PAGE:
Project Number: 8080-21000-026-00-D
Project Type: In-House Appropriated
Start Date: Mar 26, 2018
End Date: Oct 27, 2019
Objective 1: Develop elite breeding parents for apple containing both disease resistance alleles to blue mold, apple scab, and fire blight, and desirable fruit quality alleles using rapid cycle breeding technology. [NP301, C1, PS1B] Objective 2: Utilize Malus sieversii (an apple progenitor species) and a forward overexpressing system (FOX-hunting) to identify and functionally analyze apple genes conferring disease and environmental stress resistance. [NP301, C3, PS3A] Objective 3: Utilize CRISPR technology to improve disease resistance or environmental stress tolerance in 'Royal Gala'. [NP301, C1, PS1B]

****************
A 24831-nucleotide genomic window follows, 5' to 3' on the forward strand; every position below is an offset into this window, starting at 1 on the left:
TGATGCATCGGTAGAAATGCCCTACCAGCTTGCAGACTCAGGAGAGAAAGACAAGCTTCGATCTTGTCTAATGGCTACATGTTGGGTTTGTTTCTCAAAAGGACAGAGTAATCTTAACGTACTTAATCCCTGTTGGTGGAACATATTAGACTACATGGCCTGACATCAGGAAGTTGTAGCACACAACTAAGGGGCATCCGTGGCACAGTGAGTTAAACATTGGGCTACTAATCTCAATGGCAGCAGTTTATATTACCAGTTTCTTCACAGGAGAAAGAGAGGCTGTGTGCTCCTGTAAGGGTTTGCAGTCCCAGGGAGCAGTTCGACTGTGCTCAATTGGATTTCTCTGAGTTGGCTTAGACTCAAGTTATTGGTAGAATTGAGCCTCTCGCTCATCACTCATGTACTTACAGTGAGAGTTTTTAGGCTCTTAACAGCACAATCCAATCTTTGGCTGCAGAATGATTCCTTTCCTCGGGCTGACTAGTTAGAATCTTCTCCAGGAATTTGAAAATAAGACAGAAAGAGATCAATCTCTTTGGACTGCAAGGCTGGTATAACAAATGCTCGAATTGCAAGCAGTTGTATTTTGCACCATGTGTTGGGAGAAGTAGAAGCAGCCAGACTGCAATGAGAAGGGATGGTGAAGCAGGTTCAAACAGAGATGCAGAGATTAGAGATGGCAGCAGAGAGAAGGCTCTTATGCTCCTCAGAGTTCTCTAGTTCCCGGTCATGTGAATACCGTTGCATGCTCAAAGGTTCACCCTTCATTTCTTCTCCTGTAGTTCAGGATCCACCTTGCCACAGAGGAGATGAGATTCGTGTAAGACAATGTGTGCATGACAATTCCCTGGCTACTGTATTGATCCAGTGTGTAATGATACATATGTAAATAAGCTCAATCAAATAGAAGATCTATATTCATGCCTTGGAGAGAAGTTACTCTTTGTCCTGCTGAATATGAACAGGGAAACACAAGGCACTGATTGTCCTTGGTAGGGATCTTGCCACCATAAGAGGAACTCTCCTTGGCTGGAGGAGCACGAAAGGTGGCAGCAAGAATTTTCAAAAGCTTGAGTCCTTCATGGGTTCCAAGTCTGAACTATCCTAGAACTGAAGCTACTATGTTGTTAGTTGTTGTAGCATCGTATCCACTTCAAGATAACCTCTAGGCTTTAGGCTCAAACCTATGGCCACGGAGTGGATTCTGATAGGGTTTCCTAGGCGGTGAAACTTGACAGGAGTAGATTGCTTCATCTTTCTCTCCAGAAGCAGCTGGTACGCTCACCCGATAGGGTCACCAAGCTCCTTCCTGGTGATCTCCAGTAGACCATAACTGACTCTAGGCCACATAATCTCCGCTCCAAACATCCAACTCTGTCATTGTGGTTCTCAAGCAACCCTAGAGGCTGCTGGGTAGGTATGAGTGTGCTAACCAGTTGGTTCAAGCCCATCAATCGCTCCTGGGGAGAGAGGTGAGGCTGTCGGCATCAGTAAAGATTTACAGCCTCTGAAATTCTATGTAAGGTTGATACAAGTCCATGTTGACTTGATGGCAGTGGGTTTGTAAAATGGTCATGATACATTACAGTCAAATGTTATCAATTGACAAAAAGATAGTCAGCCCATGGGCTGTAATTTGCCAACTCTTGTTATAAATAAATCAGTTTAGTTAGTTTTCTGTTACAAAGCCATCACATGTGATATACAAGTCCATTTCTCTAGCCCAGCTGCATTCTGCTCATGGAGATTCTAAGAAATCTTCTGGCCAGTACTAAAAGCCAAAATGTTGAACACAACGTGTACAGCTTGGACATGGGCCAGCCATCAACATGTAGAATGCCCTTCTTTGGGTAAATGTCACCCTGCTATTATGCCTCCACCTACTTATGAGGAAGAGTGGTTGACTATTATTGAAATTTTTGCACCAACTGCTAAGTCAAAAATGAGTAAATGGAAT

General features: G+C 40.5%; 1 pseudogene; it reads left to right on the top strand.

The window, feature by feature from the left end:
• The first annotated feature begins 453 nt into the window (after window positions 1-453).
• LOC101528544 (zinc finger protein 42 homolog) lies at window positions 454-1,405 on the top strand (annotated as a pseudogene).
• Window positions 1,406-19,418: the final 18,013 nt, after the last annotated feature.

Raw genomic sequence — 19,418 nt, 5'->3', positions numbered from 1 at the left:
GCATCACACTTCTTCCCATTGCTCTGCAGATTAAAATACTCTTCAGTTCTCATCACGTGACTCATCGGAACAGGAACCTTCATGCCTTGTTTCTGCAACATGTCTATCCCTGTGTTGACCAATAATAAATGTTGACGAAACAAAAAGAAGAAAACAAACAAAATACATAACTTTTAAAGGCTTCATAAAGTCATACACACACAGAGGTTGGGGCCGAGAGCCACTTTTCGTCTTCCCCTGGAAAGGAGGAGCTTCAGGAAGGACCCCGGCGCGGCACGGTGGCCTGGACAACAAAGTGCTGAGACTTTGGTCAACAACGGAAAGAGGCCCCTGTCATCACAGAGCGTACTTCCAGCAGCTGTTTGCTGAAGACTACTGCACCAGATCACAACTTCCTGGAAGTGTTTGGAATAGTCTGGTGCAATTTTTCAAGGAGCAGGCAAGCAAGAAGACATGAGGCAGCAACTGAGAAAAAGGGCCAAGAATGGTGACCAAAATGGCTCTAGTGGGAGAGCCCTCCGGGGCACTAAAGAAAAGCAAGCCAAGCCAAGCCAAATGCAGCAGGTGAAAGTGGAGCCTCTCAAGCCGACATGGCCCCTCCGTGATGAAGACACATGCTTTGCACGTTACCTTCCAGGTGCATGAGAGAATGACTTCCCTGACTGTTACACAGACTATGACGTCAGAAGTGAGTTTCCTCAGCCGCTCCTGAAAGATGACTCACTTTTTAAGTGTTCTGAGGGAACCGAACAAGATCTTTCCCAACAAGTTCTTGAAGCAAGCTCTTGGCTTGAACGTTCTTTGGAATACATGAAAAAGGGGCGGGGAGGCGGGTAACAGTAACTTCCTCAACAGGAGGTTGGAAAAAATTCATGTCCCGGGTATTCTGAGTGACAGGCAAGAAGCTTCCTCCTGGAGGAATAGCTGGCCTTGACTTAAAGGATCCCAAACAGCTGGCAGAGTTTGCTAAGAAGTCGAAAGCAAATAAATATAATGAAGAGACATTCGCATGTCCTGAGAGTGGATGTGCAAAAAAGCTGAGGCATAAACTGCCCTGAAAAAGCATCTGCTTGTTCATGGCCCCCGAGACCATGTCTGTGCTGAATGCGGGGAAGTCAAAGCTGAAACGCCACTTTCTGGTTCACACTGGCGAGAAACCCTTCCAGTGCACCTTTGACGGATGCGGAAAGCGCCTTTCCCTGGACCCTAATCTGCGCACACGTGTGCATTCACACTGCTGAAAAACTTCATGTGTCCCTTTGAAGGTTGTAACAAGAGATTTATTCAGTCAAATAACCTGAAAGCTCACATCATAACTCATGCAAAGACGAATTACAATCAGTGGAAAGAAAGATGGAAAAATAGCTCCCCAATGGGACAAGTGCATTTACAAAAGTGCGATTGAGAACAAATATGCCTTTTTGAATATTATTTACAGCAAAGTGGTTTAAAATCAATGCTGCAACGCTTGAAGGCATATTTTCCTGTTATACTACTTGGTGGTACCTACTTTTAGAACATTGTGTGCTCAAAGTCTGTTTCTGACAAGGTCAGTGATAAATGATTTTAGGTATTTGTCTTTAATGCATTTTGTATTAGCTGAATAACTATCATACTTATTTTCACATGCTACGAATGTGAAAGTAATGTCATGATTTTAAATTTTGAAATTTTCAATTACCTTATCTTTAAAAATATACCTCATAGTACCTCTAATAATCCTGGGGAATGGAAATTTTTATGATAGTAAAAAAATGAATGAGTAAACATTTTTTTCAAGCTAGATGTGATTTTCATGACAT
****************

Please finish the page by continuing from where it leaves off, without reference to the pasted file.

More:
Environmental stress and outbreaks of disease can severely reduce apple fruit production. New cultivars with improved stress and disease resistance will be needed in order for the U.S. apple industry to remain competitive. Rapid cycle breeding will be used to combine multiple disease resistance alleles for fire blight, apple scab and blue mold resistance within genetic backgrounds that are suitable for use in apple breeding programs. DNA-informed breeding methods, rather than conventional phenotyping methods, will be used to predict individuals with multiple sources of disease resistance and fruit quality traits. The wild apple species, Malus sieversii, is considered to represent a reservoir of disease and stress resistance genes, as well as a source of novel, quality traits (flavour, texture, etc.). A Full-length cDNA Over-eXpressing (FOX) Gene Hunting system will be used to conduct high-throughput screening of genes in Malus sieversii – PI613981 (disease and drought tolerant elite genotype) that are associated with freezing, drought, and salt tolerance. Once vetted, the identified genes will be used to produce apple genotypes of ‘Royal Gala’ with improved stress tolerance. Lastly, several potential genes regulating time of bud break will be characterized in transgenic and non-transgenic apple lines to confirm their role in the regulation of bud break. Key regulatory motifs in the promoters of these genes will be modified using CRISPR/Cas9 technology to produce genotypes with delayed bud break in order to adapt apple genotypes to erratic spring weather patterns.